Virtually all of the imported Teak varieties are plantation grown. Originally Teak was native to South and South East Asia but as the British promoted the spread of Teak cultivation it spread to many Tropical lands around the world. The British favoured Teak as it was excellent material for their ships, both military and mercantile, because of its natural resistance to rot and marine organisms. Oak forests in England had dwindled because of the great surge in ship building in the 17th and 18th centuries and shipbuilders looked for alternative wood varieties. Teak quickly became the favourite – until of course the coming of steam.
In India, on the other hand, Teak continues to be logged from forests. In India, the method of choice is individual logging: old trees are identified, cut and stacked in the open for gradual drying. The result is that Indian Teak, especially CP Teak, is usually old wood that has already dried sufficiently. Small lots of these dried logs are auctioned from time to time and eventually these make their way to the wood hungry markets in Indian cities.
CP Teak is much drier and denser than imported Teaks; it may have prominent grain patterns such as the one in photo 1 below or close, denser patterns as in photo 2. The best buy is old CP Teak pieces that have already been cut and sized. All wood undergoes a second drying process after individual planks and batons are cut. These exposed pieces loose moisture and stabilise only after drying. This is when individual pieces can warp and bend. But older and properly dried CP Teak has a lesser tendency to misbehave.
|CP Teak with Difficult Grain Pattern|
|CP Teak with Denser but Regular Grain|
My experience with buying Teak in Delhi’s Kotla Mubarakpur timber market has made me a cautious man. A few months ago, during the peak of summer, I was pottering around looking for Teak to make an enclosed bookcase. I came to a shop which had massive blocks of Teak wood; they said it was mostly from Ivory Coast. I bought a four and a half feet long by six inch by five inch block of wood, paid about Rs 2600 for it and had it sawn into 1 ¼ inch thick planks. The grains were prominent and lovely but the wood had a rough, oily texture. I took them back home, re-cut some of them and glued them into 10 inch wide boards.There were a lot of wormholes but I could fix those.
After a couple of weeks I discovered that they had bowed and twisted to some degree; the bowing was acceptable but the twist had to be planed out. This involved more elbow grease than I was prepared for and in all spent several hours spread over several days to straighten them somewhat. Then I surface planed and sanded them; yet I could not get them to become really smooth. The surface also felt a little wet and oily. It was disappointing.
|Latin American Teak?|
The problem I later learnt was with the wood. What is sold as Ivory Coast Teak is often not so – a lot of Teak is apparently being imported from Latin American plantations in Bolivia, Ecuador and Peru as well as younger plantations in Nigeria, Sudan and a few other African countries. These plantation trees are harvested early, cut into logs and shipped without any kind of drying. Much of the wood destined for North Indian markets is offloaded at Kandla port and makes its way to timber depots as in Delhi’s Nangloi area where it is immediately cut into square sections and shipped to dealers. These logs ought to be kiln dried but almost always are not. The timber sent out is wet and will take months to dry; the insides take even longer to loose moisture and after been sawn undergo another round of drying and possible warping.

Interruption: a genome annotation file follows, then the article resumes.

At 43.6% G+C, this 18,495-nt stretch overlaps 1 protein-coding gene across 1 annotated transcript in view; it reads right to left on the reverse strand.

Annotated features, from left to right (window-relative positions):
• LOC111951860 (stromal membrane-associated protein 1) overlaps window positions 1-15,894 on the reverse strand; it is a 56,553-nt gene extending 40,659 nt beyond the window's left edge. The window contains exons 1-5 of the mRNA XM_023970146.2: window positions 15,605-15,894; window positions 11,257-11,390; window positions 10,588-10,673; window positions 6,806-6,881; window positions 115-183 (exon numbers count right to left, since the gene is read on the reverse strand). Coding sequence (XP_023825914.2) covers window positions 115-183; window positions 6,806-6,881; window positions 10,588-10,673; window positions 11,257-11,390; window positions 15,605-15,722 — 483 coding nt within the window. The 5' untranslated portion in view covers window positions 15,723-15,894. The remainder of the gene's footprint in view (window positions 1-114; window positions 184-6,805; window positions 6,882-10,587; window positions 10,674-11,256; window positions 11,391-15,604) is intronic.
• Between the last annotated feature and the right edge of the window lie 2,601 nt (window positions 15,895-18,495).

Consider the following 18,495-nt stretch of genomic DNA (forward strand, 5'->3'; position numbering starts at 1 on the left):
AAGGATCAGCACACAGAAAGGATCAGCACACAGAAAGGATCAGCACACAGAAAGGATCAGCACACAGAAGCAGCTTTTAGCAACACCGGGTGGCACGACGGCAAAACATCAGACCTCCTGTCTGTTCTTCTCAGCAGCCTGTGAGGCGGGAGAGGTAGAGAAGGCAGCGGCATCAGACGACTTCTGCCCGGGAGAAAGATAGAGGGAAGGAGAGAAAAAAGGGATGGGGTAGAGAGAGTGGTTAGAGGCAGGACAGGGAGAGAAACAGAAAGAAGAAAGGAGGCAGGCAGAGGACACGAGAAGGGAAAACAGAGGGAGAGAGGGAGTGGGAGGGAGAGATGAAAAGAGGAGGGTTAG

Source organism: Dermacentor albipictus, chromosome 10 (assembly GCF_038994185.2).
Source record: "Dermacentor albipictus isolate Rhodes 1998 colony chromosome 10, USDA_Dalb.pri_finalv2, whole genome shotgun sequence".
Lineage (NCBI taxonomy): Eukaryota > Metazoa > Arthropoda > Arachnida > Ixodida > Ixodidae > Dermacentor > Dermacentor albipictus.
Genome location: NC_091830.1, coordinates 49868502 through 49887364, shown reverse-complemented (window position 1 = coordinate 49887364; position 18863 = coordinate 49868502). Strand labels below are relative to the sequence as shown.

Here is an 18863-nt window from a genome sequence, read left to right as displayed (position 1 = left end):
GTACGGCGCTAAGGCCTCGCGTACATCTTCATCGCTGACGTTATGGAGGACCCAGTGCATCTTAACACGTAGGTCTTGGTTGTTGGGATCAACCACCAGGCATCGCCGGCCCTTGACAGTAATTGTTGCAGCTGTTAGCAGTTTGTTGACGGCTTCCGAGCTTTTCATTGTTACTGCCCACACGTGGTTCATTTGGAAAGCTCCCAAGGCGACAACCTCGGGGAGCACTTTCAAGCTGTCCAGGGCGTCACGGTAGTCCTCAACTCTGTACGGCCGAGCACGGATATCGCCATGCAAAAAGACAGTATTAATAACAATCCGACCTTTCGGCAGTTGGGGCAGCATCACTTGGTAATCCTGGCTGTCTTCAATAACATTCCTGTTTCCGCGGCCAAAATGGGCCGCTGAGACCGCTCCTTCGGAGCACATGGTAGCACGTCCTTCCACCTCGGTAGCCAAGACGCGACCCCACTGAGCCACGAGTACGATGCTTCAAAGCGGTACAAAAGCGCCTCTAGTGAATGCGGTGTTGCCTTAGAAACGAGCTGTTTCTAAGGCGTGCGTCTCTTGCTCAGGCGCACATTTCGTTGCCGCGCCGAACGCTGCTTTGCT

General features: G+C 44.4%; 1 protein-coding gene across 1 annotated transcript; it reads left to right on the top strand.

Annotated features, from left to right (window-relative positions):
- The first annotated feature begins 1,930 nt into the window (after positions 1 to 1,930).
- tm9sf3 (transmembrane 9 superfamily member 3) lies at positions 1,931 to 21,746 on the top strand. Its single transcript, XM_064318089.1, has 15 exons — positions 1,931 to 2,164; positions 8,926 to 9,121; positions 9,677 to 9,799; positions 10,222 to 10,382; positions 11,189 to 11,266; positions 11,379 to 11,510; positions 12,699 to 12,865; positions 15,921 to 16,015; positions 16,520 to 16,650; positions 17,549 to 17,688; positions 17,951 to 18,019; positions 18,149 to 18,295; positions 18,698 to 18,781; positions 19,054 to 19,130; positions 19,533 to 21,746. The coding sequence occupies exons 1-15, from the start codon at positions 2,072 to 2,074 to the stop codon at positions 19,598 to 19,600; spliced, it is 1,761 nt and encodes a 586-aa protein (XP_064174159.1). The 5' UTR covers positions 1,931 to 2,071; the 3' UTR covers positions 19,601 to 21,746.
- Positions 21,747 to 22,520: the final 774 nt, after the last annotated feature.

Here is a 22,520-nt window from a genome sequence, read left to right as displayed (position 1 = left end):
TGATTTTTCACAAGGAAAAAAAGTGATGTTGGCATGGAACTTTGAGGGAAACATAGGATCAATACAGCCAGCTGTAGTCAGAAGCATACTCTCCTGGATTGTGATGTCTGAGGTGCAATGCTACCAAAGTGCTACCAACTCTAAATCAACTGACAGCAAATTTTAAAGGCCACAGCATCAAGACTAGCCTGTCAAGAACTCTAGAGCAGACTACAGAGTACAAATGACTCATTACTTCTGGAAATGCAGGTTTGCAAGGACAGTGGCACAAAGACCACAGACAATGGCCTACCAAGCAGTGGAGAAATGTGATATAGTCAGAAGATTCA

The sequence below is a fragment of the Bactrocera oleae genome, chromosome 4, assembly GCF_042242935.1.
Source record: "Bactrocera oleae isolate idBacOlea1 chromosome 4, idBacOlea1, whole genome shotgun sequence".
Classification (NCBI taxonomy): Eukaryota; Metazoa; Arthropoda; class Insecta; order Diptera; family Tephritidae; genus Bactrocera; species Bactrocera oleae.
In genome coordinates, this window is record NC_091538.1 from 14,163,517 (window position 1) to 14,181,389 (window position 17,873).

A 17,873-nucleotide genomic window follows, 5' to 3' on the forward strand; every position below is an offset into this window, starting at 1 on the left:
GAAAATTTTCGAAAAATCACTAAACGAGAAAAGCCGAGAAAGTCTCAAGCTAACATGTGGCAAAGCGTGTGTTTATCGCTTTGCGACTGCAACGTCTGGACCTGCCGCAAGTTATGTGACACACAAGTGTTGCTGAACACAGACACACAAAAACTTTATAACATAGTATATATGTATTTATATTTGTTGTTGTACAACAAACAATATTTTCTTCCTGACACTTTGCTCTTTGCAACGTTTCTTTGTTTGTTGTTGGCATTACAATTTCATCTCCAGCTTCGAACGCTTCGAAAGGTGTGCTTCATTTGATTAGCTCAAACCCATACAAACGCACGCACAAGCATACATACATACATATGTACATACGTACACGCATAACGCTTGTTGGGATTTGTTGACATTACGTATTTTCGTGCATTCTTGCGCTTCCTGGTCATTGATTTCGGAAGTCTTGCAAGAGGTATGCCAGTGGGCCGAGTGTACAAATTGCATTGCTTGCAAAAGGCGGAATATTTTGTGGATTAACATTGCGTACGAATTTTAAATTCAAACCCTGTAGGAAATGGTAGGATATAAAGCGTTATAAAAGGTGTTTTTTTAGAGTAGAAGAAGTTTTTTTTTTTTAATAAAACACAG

Kiln dried lumber is usually only made available to furniture and woodworking factories in bulk. The small retailers almost never stock this. Thus the DIY woodworker has to be extremely careful in buying wood, especially expensive Teak. The best choice as mentioned earlier is to go for old, re-sawn pieces of CP Teak even though this could be expensive: between Rs 2400 and 3,000 a cubic foot. Whereas, Ivory Coast Teak would not be more than 1,800 a cubic foot and other imported Teak as little as Rs 1,100 to 1,200 a cubic foot.
Burma Teak is even more expensive and could cost upwrads of Rs 3,000 a cubic foot. I recently purchased some of it for making the frames for cabinet doors. The grain is less prominent, at least before sanding and staining, while the wood is distinctly heavier and seems much more stable.
I have discovered that buying cut pieces from smaller shops tucked into the bylanes of Kotla is a much better option than buying large pieces and then getting them sawn to size. These pieces are remarkably stable and therefore more economical for hobby woodworkers and fine furniture makers. But selecting individual pieces and checking them is a time consuming affair. Nevertheless, I would opine that scrutiny of wood is as important as the selection of human companions; a bad choice can be the cause of everlasting regret.
27 July 2012
27 July 2012